When I requested a copy of The Space Between Words from NetGalley, I did not notice in the book information that it was Christian fiction. Had I been aware of the heavy religious themes, I probably would have passed on this book. However, I am still glad I read this book and will be reviewing its literary merit as a piece of Christian fiction. Don’t get me wrong–I consider myself a Christian. However, I simply prefer my moral teachings to be more implicit than explicit when I read.
The plot of The Space Between Words was intriguing, and although the attack at the Bataclan in Paris is still a fresh wound for most, Michele Phoenix handled it well and without any sense of sensationalism or insensitivity. Instead, the story surrounding the attack focused much more on the PTSD that the main character, Jessica, obviously suffered through as a result of what she witnessed that night and the survivor’s guilt she felt. As someone who has not experienced PTSD, I cannot say whether Phoenix’s portrayal was accurate; however, I do know that it was heartbreaking and well-written. As Jessica began her journey to healing in France, her discovery of documents hidden in a sewing box by a young woman living in France during the late 1600s, when her religion was a crime, set Jessica on a quest to solve the mystery of what happened to that young woman and her family. I found myself anxious to see what she would discover next and intrigued by her growing closeness to Grant, the American who owns the cottage she rents while in France, and I zipped through this book quickly.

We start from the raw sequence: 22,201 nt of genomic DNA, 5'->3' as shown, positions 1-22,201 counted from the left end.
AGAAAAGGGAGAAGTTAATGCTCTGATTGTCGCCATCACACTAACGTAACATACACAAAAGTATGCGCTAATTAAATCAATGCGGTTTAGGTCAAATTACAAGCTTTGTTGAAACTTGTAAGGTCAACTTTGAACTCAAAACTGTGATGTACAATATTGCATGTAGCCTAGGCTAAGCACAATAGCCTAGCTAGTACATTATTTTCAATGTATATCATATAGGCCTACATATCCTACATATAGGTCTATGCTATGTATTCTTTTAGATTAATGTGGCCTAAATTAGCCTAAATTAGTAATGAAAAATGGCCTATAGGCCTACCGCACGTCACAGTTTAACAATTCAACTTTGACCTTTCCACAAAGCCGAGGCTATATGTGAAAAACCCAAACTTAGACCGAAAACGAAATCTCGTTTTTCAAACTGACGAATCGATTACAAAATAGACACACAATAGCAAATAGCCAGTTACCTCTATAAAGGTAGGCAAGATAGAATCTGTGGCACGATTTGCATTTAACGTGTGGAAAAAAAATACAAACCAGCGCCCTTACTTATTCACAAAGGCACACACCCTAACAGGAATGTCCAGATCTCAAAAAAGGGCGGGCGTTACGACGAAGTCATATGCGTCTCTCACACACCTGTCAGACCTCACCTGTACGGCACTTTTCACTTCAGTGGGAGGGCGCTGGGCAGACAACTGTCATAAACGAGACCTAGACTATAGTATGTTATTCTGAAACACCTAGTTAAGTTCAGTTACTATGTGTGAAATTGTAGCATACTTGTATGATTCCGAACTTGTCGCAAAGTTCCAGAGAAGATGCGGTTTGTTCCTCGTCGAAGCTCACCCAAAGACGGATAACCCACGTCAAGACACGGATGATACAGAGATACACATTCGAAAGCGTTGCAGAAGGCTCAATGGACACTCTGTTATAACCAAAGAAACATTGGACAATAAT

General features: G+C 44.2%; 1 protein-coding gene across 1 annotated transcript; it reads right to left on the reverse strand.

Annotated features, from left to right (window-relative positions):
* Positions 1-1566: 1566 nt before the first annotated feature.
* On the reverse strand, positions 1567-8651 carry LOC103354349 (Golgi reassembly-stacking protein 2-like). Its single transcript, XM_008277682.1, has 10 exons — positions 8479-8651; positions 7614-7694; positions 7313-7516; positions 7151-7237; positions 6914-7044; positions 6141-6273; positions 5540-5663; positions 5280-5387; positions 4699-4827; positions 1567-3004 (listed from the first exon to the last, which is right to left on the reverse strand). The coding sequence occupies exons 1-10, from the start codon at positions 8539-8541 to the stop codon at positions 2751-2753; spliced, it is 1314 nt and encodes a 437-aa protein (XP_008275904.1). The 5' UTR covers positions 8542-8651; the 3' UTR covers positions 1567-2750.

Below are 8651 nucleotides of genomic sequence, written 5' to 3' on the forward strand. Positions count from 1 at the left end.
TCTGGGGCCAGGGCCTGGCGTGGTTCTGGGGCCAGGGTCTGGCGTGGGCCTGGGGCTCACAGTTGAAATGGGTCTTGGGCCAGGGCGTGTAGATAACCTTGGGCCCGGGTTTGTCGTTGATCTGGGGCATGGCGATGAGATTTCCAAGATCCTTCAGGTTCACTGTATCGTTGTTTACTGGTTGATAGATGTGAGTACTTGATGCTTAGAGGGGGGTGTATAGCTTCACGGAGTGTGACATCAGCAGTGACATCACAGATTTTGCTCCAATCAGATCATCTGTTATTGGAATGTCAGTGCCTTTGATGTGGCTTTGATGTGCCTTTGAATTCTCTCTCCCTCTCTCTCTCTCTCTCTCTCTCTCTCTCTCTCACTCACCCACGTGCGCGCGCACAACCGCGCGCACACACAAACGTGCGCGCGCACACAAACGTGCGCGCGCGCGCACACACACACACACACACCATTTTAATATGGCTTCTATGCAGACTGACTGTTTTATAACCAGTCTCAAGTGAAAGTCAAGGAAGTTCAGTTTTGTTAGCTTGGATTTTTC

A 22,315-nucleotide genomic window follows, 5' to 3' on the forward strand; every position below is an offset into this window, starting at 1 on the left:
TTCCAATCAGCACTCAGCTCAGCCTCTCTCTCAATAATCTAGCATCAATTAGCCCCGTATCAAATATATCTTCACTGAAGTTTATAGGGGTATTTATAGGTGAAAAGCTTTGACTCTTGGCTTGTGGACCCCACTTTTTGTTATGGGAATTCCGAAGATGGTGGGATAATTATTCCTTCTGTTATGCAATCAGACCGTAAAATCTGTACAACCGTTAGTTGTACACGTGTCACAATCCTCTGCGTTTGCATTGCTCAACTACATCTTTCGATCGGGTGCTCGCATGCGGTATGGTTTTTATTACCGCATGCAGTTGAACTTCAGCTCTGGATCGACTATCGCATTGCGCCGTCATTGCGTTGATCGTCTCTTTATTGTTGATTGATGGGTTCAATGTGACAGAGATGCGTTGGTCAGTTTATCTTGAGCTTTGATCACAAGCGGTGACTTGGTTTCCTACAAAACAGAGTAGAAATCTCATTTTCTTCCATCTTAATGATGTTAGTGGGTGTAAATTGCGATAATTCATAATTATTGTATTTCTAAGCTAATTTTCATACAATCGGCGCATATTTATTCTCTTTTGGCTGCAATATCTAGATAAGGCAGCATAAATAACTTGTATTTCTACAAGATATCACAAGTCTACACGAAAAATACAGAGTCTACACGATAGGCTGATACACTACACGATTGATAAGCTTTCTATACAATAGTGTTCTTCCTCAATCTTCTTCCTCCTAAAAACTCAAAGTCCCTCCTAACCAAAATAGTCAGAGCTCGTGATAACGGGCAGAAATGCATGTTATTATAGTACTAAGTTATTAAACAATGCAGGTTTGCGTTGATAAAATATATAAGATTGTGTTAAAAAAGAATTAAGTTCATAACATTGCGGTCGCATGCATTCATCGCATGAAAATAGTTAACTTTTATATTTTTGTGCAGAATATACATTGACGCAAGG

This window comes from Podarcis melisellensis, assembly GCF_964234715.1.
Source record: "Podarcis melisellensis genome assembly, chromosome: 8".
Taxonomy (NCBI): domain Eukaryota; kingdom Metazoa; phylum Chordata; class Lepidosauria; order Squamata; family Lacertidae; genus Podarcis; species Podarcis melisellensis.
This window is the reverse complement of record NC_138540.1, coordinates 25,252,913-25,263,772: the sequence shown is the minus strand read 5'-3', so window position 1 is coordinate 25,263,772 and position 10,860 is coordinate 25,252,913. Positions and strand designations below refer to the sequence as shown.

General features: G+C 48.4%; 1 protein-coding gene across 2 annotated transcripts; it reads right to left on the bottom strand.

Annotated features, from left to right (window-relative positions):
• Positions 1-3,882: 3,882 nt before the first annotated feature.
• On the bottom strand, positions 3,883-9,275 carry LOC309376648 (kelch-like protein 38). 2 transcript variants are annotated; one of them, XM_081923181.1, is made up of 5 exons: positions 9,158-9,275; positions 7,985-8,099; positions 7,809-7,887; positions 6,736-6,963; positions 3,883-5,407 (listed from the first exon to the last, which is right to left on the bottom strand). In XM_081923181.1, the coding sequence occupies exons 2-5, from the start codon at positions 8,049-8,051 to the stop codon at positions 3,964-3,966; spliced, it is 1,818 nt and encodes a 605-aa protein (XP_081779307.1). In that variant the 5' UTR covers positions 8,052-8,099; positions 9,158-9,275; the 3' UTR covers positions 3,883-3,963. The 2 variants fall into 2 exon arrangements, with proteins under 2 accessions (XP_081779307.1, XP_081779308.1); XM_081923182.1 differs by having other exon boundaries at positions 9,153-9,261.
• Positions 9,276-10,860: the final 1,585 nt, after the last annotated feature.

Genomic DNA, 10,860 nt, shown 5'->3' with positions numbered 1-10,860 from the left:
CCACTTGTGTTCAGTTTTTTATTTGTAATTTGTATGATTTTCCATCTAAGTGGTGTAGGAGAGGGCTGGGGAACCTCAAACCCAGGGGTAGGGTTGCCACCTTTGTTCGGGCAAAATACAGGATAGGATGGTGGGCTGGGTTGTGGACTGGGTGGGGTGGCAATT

Phoenix did an excellent job of allowing the mystery of the fate of the religious refugees to unfold and introduced several interesting characters along the way. The presence of Grant’s nephew Connor and his sister Mona was delightful, and the twist near the beginning of the book was completely unexpected and absolutely heartbreaking. As Christian fiction goes, this was a heartwarming read with very genuine lessons. Not only were Jessica’s questions about God completely reasonable after what she had endured, but the responses and advice she received as a result were helpful in a way that felt neither overbearing nor cliche. The lessons in The Space Between Words are powerful, and Jessica’s journey to understanding felt very real.
As Christian fiction, this gets 4/5 stars. As fiction in general, 3/5. The writing was beautiful, but at times, it did venture into cliche territory. Although Jessica’s reluctance to allow anyone to get close to her after what she went through was understandable, the plot also became fairly predictable as a result of the transparency with which her emotions were written. As I read (and reviewed) this book, I tried to bear in mind that this was Christian fiction, so the moral teachings were going to be clearly stated throughout, but that particular element of Christian fiction is why I tend to stay away from it. I enjoy books much more when I’m left to my own devices to determine what a book teaches me instead of being told outright what I should have learned.